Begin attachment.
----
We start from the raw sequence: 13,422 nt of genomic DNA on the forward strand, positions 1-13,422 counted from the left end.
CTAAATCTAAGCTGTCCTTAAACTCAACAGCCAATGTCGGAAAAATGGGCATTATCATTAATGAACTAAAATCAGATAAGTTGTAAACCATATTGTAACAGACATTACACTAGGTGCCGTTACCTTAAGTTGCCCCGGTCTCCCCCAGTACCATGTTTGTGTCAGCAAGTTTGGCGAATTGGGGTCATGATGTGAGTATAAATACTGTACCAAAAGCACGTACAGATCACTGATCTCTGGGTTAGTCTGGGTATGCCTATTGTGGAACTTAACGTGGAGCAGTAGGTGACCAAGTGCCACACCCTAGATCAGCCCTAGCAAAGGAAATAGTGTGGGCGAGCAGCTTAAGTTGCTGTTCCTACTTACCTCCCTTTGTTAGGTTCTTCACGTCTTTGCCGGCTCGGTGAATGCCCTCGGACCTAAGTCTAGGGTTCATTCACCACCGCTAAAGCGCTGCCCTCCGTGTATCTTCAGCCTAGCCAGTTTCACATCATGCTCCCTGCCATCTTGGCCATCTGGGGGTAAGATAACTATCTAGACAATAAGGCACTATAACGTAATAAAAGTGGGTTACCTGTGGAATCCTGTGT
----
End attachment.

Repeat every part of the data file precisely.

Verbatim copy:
We start from the raw sequence: 13,422 nt of genomic DNA on the forward strand, positions 1-13,422 counted from the left end.
CTAAATCTAAGCTGTCCTTAAACTCAACAGCCAATGTCGGAAAAATGGGCATTATCATTAATGAACTAAAATCAGATAAGTTGTAAACCATATTGTAACAGACATTACACTAGGTGCCGTTACCTTAAGTTGCCCCGGTCTCCCCCAGTACCATGTTTGTGTCAGCAAGTTTGGCGAATTGGGGTCATGATGTGAGTATAAATACTGTACCAAAAGCACGTACAGATCACTGATCTCTGGGTTAGTCTGGGTATGCCTATTGTGGAACTTAACGTGGAGCAGTAGGTGACCAAGTGCCACACCCTAGATCAGCCCTAGCAAAGGAAATAGTGTGGGCGAGCAGCTTAAGTTGCTGTTCCTACTTACCTCCCTTTGTTAGGTTCTTCACGTCTTTGCCGGCTCGGTGAATGCCCTCGGACCTAAGTCTAGGGTTCATTCACCACCGCTAAAGCGCTGCCCTCCGTGTATCTTCAGCCTAGCCAGTTTCACATCATGCTCCCTGCCATCTTGGCCATCTGGGGGTAAGATAACTATCTAGACAATAAGGCACTATAACGTAATAAAAGTGGGTTACCTGTGGAATCCTGTGT